LONDON/SINGAPORE - The dollar was on track to rise for a second straight week on Friday as signs of resilience in the U.S. economy and pushback from central bankers has caused traders to dial down expectations of swift and sharp falls in interest rates.

The euro has fallen 0.6% this week, helping push the dollar index to a 0.9% gain.

Japan's yen has been the biggest loser: it is now down around 5% for the year so far as tepid economic data and a deadly earthquake have sapped confidence that the Bank of Japan is about to hike rates.

"The thumping message from U.S. activity data and central bankers is that markets are too aggressively priced for rate cuts in 2024, both on timing and in magnitude," said Westpac's head of foreign exchange strategy Richard Franulovich.

"That, and a fresh bout of turbulence across China's property and financial markets has the dollar returning to form."

On Friday, the euro was roughly flat at $1.0878, as was the dollar index, at 103.38.

"We're kind of stuck in this range here in euro," said Erik Nelson, macro strategist at Wells Fargo. "As much as has happened, the euro has barely moved this year."

Nelson said investors were waiting for data on the Federal Reserve's preferred measure of inflation to be released on Friday next week.

The yen was also little changed at 148.02 to the dollar, having risen but then fallen back after data showed Japan's core inflation rate slowed to 2.3% in the year to December. That was its lowest annual pace since June 2022, taking the pressure off policymakers to make swift moves.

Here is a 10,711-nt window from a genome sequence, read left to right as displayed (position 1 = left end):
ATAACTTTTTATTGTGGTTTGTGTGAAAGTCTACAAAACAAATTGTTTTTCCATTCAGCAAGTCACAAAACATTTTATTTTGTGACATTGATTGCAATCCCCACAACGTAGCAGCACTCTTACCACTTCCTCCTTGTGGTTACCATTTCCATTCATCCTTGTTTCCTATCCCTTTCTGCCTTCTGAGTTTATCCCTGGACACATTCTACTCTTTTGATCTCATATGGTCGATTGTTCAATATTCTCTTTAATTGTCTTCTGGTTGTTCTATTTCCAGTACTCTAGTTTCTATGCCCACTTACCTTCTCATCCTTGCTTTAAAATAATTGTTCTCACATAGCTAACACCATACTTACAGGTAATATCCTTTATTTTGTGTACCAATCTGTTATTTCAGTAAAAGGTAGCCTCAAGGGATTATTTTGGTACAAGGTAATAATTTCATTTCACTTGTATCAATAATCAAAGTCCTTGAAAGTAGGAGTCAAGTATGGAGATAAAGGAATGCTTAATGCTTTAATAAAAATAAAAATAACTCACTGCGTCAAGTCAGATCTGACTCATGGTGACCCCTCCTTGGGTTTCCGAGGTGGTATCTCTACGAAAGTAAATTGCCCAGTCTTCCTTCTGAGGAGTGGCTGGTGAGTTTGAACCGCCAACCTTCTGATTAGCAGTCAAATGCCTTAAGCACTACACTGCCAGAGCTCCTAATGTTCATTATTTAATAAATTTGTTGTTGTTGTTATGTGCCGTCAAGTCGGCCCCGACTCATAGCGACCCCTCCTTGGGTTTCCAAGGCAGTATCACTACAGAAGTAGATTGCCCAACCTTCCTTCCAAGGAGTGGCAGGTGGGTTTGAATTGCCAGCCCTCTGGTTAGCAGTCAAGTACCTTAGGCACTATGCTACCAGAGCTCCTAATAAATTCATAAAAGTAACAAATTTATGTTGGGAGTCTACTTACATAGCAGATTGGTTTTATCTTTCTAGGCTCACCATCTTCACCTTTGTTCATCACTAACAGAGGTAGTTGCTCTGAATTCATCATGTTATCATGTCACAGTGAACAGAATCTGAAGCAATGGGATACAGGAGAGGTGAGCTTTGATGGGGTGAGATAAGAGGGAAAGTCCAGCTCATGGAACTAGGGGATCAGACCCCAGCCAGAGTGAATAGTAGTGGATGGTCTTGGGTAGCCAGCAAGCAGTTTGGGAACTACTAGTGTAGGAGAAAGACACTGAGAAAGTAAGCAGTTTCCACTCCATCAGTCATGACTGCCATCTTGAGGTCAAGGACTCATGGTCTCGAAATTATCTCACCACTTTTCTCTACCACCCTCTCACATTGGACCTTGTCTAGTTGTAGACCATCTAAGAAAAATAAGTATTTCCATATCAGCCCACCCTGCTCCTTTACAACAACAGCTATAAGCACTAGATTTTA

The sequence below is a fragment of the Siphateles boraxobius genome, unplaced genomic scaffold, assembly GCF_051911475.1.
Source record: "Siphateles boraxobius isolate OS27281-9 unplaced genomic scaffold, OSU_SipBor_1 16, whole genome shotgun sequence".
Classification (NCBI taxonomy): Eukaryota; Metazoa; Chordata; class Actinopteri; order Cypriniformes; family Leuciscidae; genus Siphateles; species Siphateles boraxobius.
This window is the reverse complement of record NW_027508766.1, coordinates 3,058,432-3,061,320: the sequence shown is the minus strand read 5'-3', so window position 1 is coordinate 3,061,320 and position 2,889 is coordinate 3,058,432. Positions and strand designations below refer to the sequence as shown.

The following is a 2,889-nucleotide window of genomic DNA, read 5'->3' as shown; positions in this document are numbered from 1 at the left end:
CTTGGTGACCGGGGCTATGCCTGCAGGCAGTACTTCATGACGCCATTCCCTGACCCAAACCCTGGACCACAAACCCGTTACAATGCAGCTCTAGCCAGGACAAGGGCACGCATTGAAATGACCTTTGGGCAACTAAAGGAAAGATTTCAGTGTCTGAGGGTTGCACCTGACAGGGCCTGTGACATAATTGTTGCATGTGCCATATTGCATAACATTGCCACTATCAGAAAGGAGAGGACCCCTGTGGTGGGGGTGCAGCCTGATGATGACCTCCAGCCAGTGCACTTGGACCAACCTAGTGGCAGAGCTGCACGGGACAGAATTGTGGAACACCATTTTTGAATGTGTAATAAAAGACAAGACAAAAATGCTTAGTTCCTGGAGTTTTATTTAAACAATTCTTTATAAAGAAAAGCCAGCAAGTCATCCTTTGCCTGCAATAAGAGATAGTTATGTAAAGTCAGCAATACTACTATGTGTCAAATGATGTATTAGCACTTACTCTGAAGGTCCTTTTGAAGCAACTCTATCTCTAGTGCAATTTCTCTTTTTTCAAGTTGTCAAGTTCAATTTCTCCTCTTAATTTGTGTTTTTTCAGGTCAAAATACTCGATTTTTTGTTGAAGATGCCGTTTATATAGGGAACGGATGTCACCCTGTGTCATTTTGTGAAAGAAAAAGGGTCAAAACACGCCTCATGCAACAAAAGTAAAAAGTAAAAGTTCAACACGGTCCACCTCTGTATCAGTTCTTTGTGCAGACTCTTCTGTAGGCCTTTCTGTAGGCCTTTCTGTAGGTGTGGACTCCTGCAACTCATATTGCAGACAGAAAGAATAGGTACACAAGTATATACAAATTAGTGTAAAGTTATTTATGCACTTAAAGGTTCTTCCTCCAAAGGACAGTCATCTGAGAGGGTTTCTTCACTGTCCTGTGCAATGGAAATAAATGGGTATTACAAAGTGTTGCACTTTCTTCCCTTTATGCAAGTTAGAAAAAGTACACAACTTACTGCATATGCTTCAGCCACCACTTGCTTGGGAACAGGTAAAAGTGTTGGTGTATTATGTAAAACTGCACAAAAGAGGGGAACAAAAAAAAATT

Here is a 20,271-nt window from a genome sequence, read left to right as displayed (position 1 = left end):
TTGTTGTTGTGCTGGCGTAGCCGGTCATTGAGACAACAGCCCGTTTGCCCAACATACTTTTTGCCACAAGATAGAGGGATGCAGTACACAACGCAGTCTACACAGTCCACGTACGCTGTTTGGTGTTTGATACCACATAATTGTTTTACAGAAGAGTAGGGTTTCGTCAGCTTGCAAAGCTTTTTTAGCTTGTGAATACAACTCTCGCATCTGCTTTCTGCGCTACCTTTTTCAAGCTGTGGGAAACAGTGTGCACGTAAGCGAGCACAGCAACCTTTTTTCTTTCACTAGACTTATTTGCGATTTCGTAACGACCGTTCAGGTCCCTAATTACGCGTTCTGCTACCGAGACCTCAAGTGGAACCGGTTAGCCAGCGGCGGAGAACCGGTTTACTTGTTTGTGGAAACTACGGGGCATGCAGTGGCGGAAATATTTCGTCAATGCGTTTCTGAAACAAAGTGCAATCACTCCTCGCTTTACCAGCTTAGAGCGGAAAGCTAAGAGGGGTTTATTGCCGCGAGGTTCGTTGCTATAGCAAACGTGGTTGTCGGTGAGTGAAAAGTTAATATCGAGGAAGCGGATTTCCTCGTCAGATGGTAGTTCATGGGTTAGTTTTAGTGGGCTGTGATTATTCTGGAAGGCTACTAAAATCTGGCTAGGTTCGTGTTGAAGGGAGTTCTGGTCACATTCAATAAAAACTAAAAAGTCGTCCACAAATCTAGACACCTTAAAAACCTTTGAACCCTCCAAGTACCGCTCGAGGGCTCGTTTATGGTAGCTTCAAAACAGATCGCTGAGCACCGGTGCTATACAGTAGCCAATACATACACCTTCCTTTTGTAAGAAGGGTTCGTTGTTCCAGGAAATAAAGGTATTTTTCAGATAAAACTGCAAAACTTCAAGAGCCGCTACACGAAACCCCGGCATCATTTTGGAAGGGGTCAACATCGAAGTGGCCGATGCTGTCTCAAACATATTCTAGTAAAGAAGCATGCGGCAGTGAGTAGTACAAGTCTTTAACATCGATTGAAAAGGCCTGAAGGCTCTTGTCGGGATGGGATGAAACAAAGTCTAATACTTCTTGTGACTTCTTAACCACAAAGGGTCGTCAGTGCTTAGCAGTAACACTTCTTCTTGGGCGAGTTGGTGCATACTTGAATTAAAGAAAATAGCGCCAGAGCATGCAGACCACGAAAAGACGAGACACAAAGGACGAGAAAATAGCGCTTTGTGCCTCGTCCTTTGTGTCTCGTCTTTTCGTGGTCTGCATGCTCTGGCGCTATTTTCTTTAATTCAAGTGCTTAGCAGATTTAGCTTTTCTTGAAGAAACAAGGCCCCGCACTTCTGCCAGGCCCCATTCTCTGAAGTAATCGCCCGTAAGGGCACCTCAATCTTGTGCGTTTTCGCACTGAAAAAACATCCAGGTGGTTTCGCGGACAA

Britain's pound was 0.16% lower at $1.2685. Data on Friday showed UK retail sales slumped by the most in three years in December.

Investors now expect 140 bps of interest rate cuts from the Fed this year, down from 165 bps a week earlier. They also see a roughly 54% chance the first cut comes in March, from 77% a week ago.

U.S. labour market data released on Thursday was strong, with weekly jobless claims dropping to their lowest level in nearly 1-1/2 years, adding to the pressure on market rate-cut wagers.

Federal Reserve Governor Christopher Waller said on Tuesday the U.S. economy's strength gives policymakers flexibility to move "carefully and slowly", which traders took as pushing back at pricing for a speedy fall in rates.

Two-year Treasury yields, which track short-term interest rate expectations, are up 21 basis points this week to 4.348%.

Deepening malaise in China's property markets rattled investors, who sold mainland shares to multi-year lows and the yuan currency to an almost two-month low of 7.197 per dollar, drawing state-bank buying to support it.

Bitcoin hit a five-week low at $40,484 overnight as traders have taken profits following the U.S. approval of spot bitcoin exchange-traded funds.

(Reporting by Harry Robertson in London and Tom Westbrook in Singapore; Editing by Jamie Freed and Susan Fenton)